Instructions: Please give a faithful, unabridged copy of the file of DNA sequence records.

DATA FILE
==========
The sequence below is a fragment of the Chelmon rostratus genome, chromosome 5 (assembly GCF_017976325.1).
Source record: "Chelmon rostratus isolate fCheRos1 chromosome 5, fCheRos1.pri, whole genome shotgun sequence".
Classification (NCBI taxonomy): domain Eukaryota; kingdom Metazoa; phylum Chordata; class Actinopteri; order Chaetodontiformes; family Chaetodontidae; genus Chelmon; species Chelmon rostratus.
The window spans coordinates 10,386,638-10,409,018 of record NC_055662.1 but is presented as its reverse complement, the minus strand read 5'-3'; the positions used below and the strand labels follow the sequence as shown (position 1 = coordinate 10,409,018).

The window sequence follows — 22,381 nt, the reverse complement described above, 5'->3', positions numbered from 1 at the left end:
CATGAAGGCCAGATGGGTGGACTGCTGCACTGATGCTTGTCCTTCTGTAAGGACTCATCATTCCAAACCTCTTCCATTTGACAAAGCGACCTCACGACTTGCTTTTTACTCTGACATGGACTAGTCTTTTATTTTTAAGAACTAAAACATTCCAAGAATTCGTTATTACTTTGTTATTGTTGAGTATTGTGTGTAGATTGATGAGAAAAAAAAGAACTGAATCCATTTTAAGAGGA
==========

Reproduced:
The sequence below is a fragment of the Chelmon rostratus genome, chromosome 5 (assembly GCF_017976325.1).
Source record: "Chelmon rostratus isolate fCheRos1 chromosome 5, fCheRos1.pri, whole genome shotgun sequence".
Classification (NCBI taxonomy): domain Eukaryota; kingdom Metazoa; phylum Chordata; class Actinopteri; order Chaetodontiformes; family Chaetodontidae; genus Chelmon; species Chelmon rostratus.
The window spans coordinates 10,386,638-10,409,018 of record NC_055662.1 but is presented as its reverse complement, the minus strand read 5'-3'; the positions used below and the strand labels follow the sequence as shown (position 1 = coordinate 10,409,018).

The window sequence follows — 22,381 nt, the reverse complement described above, 5'->3', positions numbered from 1 at the left end:
CATGAAGGCCAGATGGGTGGACTGCTGCACTGATGCTTGTCCTTCTGTAAGGACTCATCATTCCAAACCTCTTCCATTTGACAAAGCGACCTCACGACTTGCTTTTTACTCTGACATGGACTAGTCTTTTATTTTTAAGAACTAAAACATTCCAAGAATTCGTTATTACTTTGTTATTGTTGAGTATTGTGTGTAGATTGATGAGAAAAAAAAGAACTGAATCCATTTTAAGAGGA